So much web video is garbage. Still, everyone once in a while someone manages to get it right.
Web series as a genre is finally coming of age as viewing habits shift from television to digital. More and more writers and directors are doing web video well, and great series are finally getting a chance to shine.
Sure, the most popular work is still being produced like major houses like Netflix and Hulu. But every once in a while, a small team or unemployed director manages to make a short series (or series of shorts) actually worth diving in to.
These are our picks for narrative web-exclusives actually worth watching — prepare to lose the next six hours of your day.
Wouldn’t it be cool if we could turn funny into an algorithm, wrap it up in a talking metallic box and plop it on a stage? A group of researchers has done just that–or at least they tried to–by creating a robot comedian.
The scientists from Queen Mary’s Cognitive Science Research Group created a RoboThespian “to study how the audience relates to a robot performer,” io9 reports, “and what adjustments the robot can make on the fly to better connect with its audience.”
Fun with Data
There is only one discernible way to make flying more hellish, and Virgin Atlantic has just added it to its roster, alongside the purple mood lighting and ability to order beer via TV screen: the airline has introduced live stand-up comedy to select domestic U.K. flights.
Aziz Ansari is apparently using analytics so his jokes don’t bomb. He’s in the middle of a series of “intimate shows” in New York and Montreal to prepare for an upcoming stand-up special, but it’s not open to all. Instead, he’s selling $10 ($10.48 CAD) tickets via a lottery of people who fit into certain demographics.
Refusing to relent to the fact that its main purpose is to host adorable videos of kittens, YouTube is fortifying its $100 million bet on original programming with the release of “My Damn Channel Live,” a daily live comedy show debuting next week.
My Damn Channel is an entertainment website that’s been around since 2007 and was named one of TIME’s 50 Best Websites in 2011. “My Damn Channel Live” is their first foray into live daily comedy, and serves as yet another example of comedy’s migration from TV to Internet. Comedy has recently established itself as the entertainment genre most likely to take risks in the name of innovation, as Louis C.K. and Aziz Ansari have demonstrated.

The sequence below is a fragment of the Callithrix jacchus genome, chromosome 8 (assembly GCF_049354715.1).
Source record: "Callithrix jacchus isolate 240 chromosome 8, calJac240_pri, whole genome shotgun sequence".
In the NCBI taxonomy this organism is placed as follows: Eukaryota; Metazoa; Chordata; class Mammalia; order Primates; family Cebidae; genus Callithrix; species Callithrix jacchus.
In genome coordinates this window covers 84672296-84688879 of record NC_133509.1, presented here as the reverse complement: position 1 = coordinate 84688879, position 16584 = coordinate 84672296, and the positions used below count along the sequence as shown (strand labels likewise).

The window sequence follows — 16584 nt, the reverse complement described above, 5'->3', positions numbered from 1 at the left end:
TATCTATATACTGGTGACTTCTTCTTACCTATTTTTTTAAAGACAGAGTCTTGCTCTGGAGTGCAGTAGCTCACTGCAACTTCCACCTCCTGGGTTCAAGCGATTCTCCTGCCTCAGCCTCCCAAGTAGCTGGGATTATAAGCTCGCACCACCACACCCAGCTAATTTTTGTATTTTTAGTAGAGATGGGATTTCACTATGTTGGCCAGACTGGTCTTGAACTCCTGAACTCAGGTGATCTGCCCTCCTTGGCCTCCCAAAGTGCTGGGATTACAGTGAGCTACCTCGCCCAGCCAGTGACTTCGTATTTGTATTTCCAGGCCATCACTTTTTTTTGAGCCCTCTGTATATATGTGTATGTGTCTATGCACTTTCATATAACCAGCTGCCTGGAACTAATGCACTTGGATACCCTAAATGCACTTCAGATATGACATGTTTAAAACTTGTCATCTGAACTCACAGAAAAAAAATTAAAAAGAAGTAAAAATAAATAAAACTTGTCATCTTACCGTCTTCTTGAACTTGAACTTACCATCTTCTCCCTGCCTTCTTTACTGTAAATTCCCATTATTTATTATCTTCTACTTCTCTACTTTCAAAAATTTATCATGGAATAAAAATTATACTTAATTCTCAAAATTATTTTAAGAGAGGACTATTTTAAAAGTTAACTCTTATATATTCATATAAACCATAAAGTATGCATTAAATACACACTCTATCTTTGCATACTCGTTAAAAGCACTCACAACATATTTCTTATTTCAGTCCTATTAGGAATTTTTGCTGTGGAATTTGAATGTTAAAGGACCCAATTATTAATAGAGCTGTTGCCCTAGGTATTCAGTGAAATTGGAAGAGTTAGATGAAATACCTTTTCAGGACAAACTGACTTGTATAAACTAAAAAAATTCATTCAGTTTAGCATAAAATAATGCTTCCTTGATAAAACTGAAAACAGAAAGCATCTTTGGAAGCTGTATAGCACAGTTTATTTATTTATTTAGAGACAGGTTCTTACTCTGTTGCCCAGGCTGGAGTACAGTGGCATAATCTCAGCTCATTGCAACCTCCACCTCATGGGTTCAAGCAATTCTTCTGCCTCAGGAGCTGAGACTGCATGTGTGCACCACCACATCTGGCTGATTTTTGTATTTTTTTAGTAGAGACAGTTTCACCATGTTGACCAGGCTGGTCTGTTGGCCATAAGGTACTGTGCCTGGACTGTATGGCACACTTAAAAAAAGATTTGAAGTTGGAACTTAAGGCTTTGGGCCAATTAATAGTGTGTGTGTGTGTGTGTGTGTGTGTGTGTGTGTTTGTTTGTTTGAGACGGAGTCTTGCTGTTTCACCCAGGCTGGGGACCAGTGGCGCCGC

Our boo Aziz Ansari, Parks and Rec star and comedian extraordinaire, announced via Twitter today that he was pulling a Louis C.K. and offering his new standup special, “Dangerously Delicious,” online only. Fans just have to enter their email address and pay $5, and they can stream or download the special directly from Mr. Ansari’s website.
Louis CK’s had a pretty unlikely career: After a bunch of failed television shows, the man commonly known as the comedian’s comedian finally had a hit with his latest—Louie, on FX—when he was given the creative autonomy to do what he wants with it. It’s all too fitting, then, that he’s taken today to Reddit’s famous AMA (or: Ask Me Anything) forum, about as likely an unlikely viral success as Louis CK himself.
In front of a packed house, Jeff Glasse grasped a mike at the Village Lantern down on Bleecker. “My brother’s in the army and he’s always sending me pictures of himself—pictures of him and his cub pack, whatever you call the other guys he’s with,” the standup comedian said. “In every picture he sends me he’s wearing camouflage. I don’t really have the heart to tell him that I can see him, in these pictures.”
There was peal of laughter from a woman in the crowd.
Stand-up is a sideline for Mr. Glasse, whose website home page features two portraits of him. On the left Mr. Glasse is dressed in all black, a microphone in one hand, his other hand out in a “What’s the deal with…” shrug reminiscent of Jerry Seinfeld. On the right Mr. Glasse is standing in front of a white board, wearing glasses, holding an iPhone with a strange looking video camera attached. “I’m a comedian. I’m also the CEO of a tiny new company,” reads the website’s banner. “Which one makes me more pathetic?”
That self-deprecation is Mr. Glasse’s own form of camouflage. A student of 17th-century literature at Princeton, he worked in video production for ESPN and the United Nations before founding, DIGIT, a company that helped pioneer the field of interactive exhibits for museums. These days Mr. Glasse is is the co-founder and CEO of Kogeto, a small New York startup trying to revolutionize the way people shoot and watch video by producing the world’s first affordable, handheld, panoramic video camera.